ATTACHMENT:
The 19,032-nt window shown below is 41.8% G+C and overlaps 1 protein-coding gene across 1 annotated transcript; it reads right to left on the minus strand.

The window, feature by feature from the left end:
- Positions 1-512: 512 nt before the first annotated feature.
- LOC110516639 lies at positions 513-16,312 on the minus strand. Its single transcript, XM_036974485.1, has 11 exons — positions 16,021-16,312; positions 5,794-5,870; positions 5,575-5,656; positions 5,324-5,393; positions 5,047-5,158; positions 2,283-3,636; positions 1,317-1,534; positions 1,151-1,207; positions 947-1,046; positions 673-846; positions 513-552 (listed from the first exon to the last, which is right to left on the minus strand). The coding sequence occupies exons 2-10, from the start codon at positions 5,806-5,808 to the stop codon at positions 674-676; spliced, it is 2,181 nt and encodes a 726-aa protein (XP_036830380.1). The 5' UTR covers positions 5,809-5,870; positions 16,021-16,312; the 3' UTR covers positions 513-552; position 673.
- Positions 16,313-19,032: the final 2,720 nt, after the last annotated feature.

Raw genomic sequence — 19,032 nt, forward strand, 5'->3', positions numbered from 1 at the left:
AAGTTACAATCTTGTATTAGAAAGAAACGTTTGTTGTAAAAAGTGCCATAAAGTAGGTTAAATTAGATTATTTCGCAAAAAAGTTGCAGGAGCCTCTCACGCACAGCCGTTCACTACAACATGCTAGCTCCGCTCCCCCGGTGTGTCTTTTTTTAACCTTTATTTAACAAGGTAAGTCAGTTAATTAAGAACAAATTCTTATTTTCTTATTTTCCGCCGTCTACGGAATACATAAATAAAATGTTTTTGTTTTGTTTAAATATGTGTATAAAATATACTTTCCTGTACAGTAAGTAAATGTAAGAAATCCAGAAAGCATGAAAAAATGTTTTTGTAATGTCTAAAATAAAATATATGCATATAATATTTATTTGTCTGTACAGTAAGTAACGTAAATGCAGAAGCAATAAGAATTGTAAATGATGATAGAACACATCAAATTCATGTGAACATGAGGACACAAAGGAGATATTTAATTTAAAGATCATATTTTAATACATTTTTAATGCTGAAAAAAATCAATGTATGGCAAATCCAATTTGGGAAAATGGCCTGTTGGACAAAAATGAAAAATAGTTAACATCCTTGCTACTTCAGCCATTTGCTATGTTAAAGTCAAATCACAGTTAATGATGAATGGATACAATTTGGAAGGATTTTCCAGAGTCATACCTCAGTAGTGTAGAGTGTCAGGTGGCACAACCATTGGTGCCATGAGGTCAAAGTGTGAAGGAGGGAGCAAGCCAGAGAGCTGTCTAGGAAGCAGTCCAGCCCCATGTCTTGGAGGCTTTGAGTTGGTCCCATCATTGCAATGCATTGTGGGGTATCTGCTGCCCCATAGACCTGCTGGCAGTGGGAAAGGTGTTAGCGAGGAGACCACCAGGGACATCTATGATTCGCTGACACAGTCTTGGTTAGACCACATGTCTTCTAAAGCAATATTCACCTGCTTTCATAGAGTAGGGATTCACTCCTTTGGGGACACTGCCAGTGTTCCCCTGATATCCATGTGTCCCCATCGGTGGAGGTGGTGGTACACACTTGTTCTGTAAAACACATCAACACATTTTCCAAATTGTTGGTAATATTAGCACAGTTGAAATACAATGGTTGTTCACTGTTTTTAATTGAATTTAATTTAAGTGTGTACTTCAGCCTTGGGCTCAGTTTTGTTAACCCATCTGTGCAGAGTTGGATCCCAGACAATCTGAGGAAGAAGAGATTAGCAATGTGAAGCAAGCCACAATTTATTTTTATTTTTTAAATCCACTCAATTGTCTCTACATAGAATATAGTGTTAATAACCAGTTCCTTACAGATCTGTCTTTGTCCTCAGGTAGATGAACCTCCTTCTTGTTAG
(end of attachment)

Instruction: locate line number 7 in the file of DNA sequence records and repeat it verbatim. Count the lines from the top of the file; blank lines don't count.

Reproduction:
AAGTTACAATCTTGTATTAGAAAGAAACGTTTGTTGTAAAAAGTGCCATAAAGTAGGTTAAATTAGATTATTTCGCAAAAAAGTTGCAGGAGCCTCTCACGCACAGCCGTTCACTACAACATGCTAGCTCCGCTCCCCCGGTGTGTCTTTTTTTAACCTTTATTTAACAAGGTAAGTCAGTTAATTAAGAACAAATTCTTATTTTCTTATTTTCCGCCGTCTACGGAATACATAAATAAAATGTTTTTGTTTTGTTTAAATATGTGTATAAAATATACTTTCCTGTACAGTAAGTAAATGTAAGAAATCCAGAAAGCATGAAAAAATGTTTTTGTAATGTCTAAAATAAAATATATGCATATAATATTTATTTGTCTGTACAGTAAGTAACGTAAATGCAGAAGCAATAAGAATTGTAAATGATGATAGAACACATCAAATTCATGTGAACATGAGGACACAAAGGAGATATTTAATTTAAAGATCATATTTTAATACATTTTTAATGCTGAAAAAAATCAATGTATGGCAAATCCAATTTGGGAAAATGGCCTGTTGGACAAAAATGAAAAATAGTTAACATCCTTGCTACTTCAGCCATTTGCTATGTTAAAGTCAAATCACAGTTAATGATGAATGGATACAATTTGGAAGGATTTTCCAGAGTCATACCTCAGTAGTGTAGAGTGTCAGGTGGCACAACCATTGGTGCCATGAGGTCAAAGTGTGAAGGAGGGAGCAAGCCAGAGAGCTGTCTAGGAAGCAGTCCAGCCCCATGTCTTGGAGGCTTTGAGTTGGTCCCATCATTGCAATGCATTGTGGGGTATCTGCTGCCCCATAGACCTGCTGGCAGTGGGAAAGGTGTTAGCGAGGAGACCACCAGGGACATCTATGATTCGCTGACACAGTCTTGGTTAGACCACATGTCTTCTAAAGCAATATTCACCTGCTTTCATAGAGTAGGGATTCACTCCTTTGGGGACACTGCCAGTGTTCCCCTGATATCCATGTGTCCCCATCGGTGGAGGTGGTGGTACACACTTGTTCTGTAAAACACATCAACACATTTTCCAAATTGTTGGTAATATTAGCACAGTTGAAATACAATGGTTGTTCACTGTTTTTAATTGAATTTAATTTAAGTGTGTACTTCAGCCTTGGGCTCAGTTTTGTTAACCCATCTGTGCAGAGTTGGATCCCAGACAATCTGAGGAAGAAGAGATTAGCAATGTGAAGCAAGCCACAATTTATTTTTATTTTTTAAATCCACTCAATTGTCTCTACATAGAATATAGTGTTAATAACCAGTTCCTTACAGATCTGTCTTTGTCCTCAGGTAGATGAACCTCCTTCTTGTTAG